In 1860, the Catholic Archdiocese bought 49 acres of the Lone Mountain complex and established Calvary Cemetery. Before Calvary, Catholics in San Francisco were buried in the churchyard at Mission Dolores, the old known burial ground in the city. The first Archbishop of San Francisco, Joseph Alemany, consecrated the ground at Calvary. Alemany is kind of a famous name around here, and NOW YOU KNOW WHY.

Also in 1860, the Independent Order of Odd Fellows purchased 38 acres of Lone Mountain and built their own cemetery. Like the Masons, the Odd Fellows are a fraternal order, but they had more of a mutual-aid vibe. Odd Fellows started as a benevolent society when there were few social programs to help widows, orphans, and sick workers. Part of the aid they provided was burial services – that’s why you’ll see a lot of Odd Fellows cemeteries around, too.

The remainder of Lone Mountain became Laurel Hill Cemetery in 1867. “Lone Mountain” was a spooky and desolate name (TO BE CLEAR I LOVE IT), so the grounds were named “Laurel Hill” after a cemetery in Philadelphia. Philadelphia’s Laurel Hill was one of the first park-like burial grounds established as part of the Garden Cemetery Movement in America. This movement was beginning to take hold in the West, and developers in San Francisco hoped to emulate it with OUR Laurel Hill.

The Garden Cemetery Movement was an architectural trend that turned burial grounds into bucolic public spaces. For most of recorded time in Europe, the dead were buried in churchyards – small, consecrated plots adjacent to the church (Mission Dolores is a churchyard). As cities grew and population increased rapidly during the nineteenth century, these churchyards were no longer large enough to hold the dead. They became a nuisance, overflowing with bodies and contaminating the urban space.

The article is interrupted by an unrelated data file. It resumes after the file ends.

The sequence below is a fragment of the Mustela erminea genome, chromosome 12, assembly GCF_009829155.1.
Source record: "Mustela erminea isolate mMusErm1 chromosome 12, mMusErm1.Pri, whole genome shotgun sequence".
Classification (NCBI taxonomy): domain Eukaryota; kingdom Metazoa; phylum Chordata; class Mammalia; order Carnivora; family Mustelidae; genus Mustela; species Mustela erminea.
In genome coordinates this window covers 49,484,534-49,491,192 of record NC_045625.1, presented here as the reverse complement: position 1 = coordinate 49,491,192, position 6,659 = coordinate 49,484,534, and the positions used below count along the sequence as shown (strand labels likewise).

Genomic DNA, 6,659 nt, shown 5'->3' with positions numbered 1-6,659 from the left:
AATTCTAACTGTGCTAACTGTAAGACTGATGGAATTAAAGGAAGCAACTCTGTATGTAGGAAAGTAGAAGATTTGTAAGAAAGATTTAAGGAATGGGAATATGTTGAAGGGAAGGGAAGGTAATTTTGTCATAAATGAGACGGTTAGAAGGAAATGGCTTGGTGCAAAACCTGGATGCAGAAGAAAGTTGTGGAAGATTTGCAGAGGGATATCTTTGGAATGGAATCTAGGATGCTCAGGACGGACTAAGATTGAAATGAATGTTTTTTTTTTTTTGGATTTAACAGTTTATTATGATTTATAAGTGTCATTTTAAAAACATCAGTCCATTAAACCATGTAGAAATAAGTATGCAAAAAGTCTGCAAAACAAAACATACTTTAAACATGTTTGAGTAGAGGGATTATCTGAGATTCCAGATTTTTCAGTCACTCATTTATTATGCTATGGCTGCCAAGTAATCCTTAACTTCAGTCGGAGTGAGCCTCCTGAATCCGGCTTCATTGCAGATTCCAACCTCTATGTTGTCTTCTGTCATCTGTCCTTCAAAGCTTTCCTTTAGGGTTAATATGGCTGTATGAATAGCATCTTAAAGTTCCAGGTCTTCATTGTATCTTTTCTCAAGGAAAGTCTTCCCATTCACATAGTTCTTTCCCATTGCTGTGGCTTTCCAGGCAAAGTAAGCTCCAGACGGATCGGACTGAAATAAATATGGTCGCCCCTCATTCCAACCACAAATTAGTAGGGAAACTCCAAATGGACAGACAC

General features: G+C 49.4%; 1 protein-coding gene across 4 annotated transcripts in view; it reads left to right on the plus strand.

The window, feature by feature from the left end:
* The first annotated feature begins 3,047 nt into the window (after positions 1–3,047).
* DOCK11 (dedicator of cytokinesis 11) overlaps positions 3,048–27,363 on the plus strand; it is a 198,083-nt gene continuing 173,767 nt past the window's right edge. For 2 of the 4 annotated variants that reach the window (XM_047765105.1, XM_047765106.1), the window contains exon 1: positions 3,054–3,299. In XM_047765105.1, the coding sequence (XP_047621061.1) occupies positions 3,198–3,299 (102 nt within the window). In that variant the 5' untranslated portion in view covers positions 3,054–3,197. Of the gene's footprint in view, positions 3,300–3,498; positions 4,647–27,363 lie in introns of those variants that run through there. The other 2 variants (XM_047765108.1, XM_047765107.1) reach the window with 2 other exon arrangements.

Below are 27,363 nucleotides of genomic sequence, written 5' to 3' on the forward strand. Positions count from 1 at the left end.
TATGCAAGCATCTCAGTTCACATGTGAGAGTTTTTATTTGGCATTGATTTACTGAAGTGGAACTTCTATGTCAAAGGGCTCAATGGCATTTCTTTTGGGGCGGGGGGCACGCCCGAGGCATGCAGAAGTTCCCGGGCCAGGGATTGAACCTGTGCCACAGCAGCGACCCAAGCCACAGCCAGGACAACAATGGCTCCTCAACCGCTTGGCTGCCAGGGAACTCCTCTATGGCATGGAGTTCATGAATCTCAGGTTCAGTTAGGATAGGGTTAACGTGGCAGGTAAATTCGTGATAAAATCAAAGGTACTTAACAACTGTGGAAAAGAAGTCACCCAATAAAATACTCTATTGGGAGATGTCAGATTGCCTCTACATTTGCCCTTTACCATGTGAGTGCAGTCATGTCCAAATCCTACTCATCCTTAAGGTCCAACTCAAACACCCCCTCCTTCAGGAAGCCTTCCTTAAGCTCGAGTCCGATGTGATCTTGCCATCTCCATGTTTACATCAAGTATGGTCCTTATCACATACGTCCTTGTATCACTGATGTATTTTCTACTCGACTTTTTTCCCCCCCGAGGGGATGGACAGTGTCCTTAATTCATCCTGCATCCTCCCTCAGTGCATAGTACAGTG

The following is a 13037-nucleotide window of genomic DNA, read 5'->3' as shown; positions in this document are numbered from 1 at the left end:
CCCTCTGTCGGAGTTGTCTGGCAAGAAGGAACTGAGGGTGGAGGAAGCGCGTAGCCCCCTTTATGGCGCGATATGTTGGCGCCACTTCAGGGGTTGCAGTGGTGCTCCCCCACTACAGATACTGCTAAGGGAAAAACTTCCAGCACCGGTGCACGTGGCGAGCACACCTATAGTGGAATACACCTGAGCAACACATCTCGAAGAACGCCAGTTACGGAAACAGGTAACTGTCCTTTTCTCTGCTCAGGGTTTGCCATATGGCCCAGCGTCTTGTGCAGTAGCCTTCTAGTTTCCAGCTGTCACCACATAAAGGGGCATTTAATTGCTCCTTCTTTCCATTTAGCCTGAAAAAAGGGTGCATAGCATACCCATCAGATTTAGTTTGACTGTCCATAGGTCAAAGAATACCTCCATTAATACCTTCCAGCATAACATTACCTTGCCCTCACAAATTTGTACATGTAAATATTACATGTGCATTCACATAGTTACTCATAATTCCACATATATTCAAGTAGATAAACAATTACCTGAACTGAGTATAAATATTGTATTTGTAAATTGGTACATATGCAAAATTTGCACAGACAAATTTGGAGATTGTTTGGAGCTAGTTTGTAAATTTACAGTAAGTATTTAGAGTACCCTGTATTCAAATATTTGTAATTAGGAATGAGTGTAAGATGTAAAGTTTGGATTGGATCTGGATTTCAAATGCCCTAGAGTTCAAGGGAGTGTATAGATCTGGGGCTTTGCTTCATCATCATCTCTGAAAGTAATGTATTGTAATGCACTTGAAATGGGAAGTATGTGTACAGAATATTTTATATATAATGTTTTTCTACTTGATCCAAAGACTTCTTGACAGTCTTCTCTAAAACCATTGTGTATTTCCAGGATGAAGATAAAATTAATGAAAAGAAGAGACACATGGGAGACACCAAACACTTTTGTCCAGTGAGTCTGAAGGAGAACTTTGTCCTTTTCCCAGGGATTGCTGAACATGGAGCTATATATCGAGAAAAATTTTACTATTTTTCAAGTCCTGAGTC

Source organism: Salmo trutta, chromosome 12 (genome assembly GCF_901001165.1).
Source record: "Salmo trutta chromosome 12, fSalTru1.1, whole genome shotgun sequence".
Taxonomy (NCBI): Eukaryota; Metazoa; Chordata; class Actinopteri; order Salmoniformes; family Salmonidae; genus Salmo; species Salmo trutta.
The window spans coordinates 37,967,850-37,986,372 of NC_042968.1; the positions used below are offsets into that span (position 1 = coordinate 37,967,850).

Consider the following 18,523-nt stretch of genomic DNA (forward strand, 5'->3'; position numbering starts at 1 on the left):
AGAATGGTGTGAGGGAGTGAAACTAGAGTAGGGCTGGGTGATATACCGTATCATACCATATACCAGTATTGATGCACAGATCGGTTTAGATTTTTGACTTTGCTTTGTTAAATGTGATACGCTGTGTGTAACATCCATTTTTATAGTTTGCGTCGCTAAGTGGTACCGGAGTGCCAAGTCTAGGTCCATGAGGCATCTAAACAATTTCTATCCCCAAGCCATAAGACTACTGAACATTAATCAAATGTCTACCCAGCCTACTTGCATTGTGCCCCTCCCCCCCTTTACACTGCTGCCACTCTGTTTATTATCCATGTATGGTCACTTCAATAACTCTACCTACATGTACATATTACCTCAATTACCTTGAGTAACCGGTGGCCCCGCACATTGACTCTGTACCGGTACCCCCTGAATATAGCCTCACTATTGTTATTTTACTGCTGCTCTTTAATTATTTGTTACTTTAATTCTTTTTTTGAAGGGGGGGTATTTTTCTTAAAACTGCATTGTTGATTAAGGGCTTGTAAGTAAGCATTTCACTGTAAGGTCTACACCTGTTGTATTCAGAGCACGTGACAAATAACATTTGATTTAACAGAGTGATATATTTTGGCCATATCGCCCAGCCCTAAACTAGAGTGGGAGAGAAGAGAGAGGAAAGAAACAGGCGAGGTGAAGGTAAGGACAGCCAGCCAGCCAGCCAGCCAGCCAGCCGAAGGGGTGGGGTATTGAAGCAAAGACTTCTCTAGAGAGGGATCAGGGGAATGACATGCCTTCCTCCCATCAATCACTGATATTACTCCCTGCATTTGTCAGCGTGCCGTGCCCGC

The Garden Cemetery Movement was the Victorian solution – large, park-like “rural” cemeteries on the edge of town. These spaces offered curated gardens and sculpture, and were essentially the first urban parks. They were as much for recreation as they were for the burial of the dead. Laurel Hill San Francisco, like Laurel Hill Philadelphia, was non-sectarian, meaning no religious body oversaw it. In theory anyone could be buried there, but in practice it was probably mostly white Protestant folks who could afford it. At the time, Lone Mountain was at the edge of San Francisco, but the city would close in on it soon enough, and newer public parks (like Golden Gate Park) would take its place for recreation.

Masonic Cemetery circa 1900. Image Source: OpenSFHistory / wnp27.2462.jpg

Just like Yerba Buena and City Cemetery, however, these graveyards would not last very long in San Francisco. They filled up very fast, and westward development encroached rapidly on their space. By the early 20th century, Lone Mountain was no longer the outskirts of town. Residential and commercial activity was booming, and residents wanted the land for the living. In 1900, a long battle began to evict the dead and use the land for them, instead.

A Downward Spiral

The Big Four fell into massive disrepair in what is kind of a chicken and egg problem. In 1900, the city ordered all burials to stop. That meant no new business for any of these cemeteries. At this time, there was no such thing as perpetual care funds or trusts – money came in through burials, and when those stopped, so did the cash. As the cemeteries ran out of funds to maintain them, they fell into disrepair. As they began to look worse and worse, clamor to remove them increased.